Belva Davis hosts this 1-hour special live program taped for KQED on the night of the murders of Supervisor Harvey Milk and Mayor George Moscone by Supervisor Dan White in San Francisco, on November 27th, 1978. Includes: a report on the funeral service for Mayor George Moscone at San Francisco's St. Mary's Cathedral; a phone in session with acting Mayor Diane Feinstein and updates about the Dan White murder case; views from inside city hall; Mel Wax (Moscone's press secretary) and Willie Brown making statements to the press; views of the Coroner removing the bodies of Moscone and Milk; Pamela Young reporting on a statement by Dan White's wife and describing the chain of events; William Rukeyser reporting on the transfer of power within city hall; George Dusheck reporting on Dan White's connection to the fire department and the Irish-American community; Fire Chief Andrew Casper stating that White was due to receive a medal for bravery; Rollin Post commenting on the political fallout from this tragedy and possible candidates for mayor; Randy Shilts commenting on Milk and some reactions from the gay community; an interview with Supervisor Carol Ruth Silver at city hall, who talks about her relationship with Harvey Milk and the relationship between Milk and Dan White; Rollin Post reporting on Moscone’s background and career; live coverage of Moscone’s memorial at St. Marys Cathedral: an in-studio discussion with Willie Brown and Mel Wax, which Brown talks about being the last person to see Moscone alive; Rita Williams talking to Carol Ruth Silver about what may have caused White to commit murder; Diane Feinstein talking about when the board will re-convene to elect mayor, via phone link; Willie Brown responding to a question about whether there’s any connection between the Milk/Moscone murders and the Peoples Temple/Jonestown event and the studio panel discussing whether these high-profile murders will deter other people from entering politics. Opening graphic designed by Carrie Hawks.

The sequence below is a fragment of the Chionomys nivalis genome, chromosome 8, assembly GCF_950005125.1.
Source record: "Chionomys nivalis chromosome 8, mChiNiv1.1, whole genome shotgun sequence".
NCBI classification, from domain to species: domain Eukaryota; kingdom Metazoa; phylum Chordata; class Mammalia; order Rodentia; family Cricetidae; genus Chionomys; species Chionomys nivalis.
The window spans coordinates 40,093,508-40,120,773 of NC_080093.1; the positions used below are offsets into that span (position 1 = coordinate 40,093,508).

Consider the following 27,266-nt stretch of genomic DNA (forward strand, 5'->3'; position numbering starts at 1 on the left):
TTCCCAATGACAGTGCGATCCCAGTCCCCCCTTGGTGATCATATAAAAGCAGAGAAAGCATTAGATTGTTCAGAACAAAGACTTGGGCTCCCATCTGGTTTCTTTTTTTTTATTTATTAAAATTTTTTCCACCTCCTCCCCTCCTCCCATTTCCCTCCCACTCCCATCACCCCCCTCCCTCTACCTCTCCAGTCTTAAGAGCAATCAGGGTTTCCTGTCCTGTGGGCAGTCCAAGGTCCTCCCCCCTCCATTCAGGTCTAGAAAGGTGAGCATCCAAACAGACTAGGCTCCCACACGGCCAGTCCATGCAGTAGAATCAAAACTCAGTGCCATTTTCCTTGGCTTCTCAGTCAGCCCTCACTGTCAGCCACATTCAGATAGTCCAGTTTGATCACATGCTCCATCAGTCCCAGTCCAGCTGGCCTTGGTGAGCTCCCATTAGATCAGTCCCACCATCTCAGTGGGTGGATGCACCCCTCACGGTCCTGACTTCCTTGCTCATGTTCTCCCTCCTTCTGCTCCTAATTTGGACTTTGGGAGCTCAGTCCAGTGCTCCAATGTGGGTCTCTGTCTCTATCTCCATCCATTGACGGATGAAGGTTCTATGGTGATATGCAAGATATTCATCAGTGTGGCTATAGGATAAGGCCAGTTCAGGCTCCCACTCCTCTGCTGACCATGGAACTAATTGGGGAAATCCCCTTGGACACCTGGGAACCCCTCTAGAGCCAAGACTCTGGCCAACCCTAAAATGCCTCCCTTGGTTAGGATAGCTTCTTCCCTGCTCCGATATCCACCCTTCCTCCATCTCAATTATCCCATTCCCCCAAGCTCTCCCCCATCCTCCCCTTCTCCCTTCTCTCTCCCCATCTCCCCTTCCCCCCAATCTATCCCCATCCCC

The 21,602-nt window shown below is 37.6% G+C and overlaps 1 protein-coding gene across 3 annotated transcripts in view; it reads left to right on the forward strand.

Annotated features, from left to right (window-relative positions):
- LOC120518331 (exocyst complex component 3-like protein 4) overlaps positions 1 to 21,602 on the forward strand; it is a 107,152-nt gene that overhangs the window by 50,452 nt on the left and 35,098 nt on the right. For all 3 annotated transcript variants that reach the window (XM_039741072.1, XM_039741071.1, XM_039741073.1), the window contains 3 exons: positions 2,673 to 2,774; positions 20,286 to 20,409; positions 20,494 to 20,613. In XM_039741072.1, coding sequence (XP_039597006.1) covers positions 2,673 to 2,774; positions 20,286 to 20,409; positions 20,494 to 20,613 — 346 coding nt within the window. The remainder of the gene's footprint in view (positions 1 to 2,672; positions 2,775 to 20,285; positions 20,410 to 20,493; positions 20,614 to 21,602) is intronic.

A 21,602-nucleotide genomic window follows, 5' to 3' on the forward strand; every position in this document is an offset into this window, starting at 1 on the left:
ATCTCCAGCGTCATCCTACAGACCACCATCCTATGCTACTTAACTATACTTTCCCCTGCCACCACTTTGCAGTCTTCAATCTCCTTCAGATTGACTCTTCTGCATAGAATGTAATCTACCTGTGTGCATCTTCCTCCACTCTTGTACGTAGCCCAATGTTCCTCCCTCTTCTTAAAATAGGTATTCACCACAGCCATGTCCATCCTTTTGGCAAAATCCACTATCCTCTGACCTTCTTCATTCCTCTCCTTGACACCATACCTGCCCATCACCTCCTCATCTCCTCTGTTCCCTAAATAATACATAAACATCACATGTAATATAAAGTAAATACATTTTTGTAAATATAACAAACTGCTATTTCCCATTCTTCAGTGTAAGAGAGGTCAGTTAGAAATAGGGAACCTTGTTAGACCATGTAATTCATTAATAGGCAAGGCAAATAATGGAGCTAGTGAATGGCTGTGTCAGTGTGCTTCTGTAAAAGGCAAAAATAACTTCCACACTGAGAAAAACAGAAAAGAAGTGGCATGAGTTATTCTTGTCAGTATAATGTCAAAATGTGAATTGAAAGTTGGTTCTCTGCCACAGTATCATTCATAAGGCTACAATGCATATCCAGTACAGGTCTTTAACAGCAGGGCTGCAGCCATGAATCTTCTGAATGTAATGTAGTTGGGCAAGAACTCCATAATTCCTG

KQED news footage from c1977/8 featuring an interview with Supervisor Harvey Milk, who reflects on San Franicsco's public image and progressive integration of the gay community into all aspects of city life. At one point he jokes that: "If it's a den of sinners, a lot of people like to come here. Our tourist business is going up every year!" He also discusses cultural stereotypes and scapegoats and how society changes over time. Note: there was a technical fault with the camera's audio recording, when Milk is seen chatting informally with the reporter.
KPIX news footage from March 9th 1976 featuring scenes from a press conference by Harvey Milk who has announced he's running for the California State Asembly and is asked to talk about the political establishment in San Francisco. Also includes a press conference by Mayor George Moscone, who told members of his city administration they were not allowed to run a campaign for political office in addition to their current duties. Opening graphic designed by Carrie Hawks.
Harvey Bernard Milk (May 22, 1930 – November 27, 1978) was an American politician and the first openly gay elected official in California. He was elected to the San Francisco Board of Supervisors in 1977. On November 27, 1978, Milk and Mayor George Moscone were assassinated by Dan White, a disgruntled fellow city supervisor. White was sentenced to seven years in prison for manslaughter, which was later reduced to five years. Mass uprisings in the gay community, known as the White Night Riots, followed the sentencing. Milk became an icon in San Francisco and in the LGBTQ community and he continues to be honored today.